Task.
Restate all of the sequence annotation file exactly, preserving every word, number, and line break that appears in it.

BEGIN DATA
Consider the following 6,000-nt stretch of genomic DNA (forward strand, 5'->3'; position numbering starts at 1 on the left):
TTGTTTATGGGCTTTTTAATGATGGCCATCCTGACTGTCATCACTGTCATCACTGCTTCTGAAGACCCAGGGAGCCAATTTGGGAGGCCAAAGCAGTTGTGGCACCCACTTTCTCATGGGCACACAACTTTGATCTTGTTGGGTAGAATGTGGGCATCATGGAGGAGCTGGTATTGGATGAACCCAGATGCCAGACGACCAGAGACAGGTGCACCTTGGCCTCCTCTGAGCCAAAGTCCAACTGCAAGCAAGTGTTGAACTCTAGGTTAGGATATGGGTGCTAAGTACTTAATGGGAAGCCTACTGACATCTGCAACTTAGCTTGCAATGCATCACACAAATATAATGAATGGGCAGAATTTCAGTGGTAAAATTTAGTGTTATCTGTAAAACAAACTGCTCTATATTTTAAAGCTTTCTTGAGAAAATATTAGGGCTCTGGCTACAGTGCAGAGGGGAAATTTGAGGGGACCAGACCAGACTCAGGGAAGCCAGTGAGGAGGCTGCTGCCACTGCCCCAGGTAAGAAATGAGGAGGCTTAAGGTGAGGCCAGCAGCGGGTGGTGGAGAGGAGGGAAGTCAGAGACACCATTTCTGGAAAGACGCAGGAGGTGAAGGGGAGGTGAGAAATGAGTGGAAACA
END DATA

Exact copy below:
Consider the following 6,000-nt stretch of genomic DNA (forward strand, 5'->3'; position numbering starts at 1 on the left):
TTGTTTATGGGCTTTTTAATGATGGCCATCCTGACTGTCATCACTGTCATCACTGCTTCTGAAGACCCAGGGAGCCAATTTGGGAGGCCAAAGCAGTTGTGGCACCCACTTTCTCATGGGCACACAACTTTGATCTTGTTGGGTAGAATGTGGGCATCATGGAGGAGCTGGTATTGGATGAACCCAGATGCCAGACGACCAGAGACAGGTGCACCTTGGCCTCCTCTGAGCCAAAGTCCAACTGCAAGCAAGTGTTGAACTCTAGGTTAGGATATGGGTGCTAAGTACTTAATGGGAAGCCTACTGACATCTGCAACTTAGCTTGCAATGCATCACACAAATATAATGAATGGGCAGAATTTCAGTGGTAAAATTTAGTGTTATCTGTAAAACAAACTGCTCTATATTTTAAAGCTTTCTTGAGAAAATATTAGGGCTCTGGCTACAGTGCAGAGGGGAAATTTGAGGGGACCAGACCAGACTCAGGGAAGCCAGTGAGGAGGCTGCTGCCACTGCCCCAGGTAAGAAATGAGGAGGCTTAAGGTGAGGCCAGCAGCGGGTGGTGGAGAGGAGGGAAGTCAGAGACACCATTTCTGGAAAGACGCAGGAGGTGAAGGGGAGGTGAGAAATGAGTGGAAACA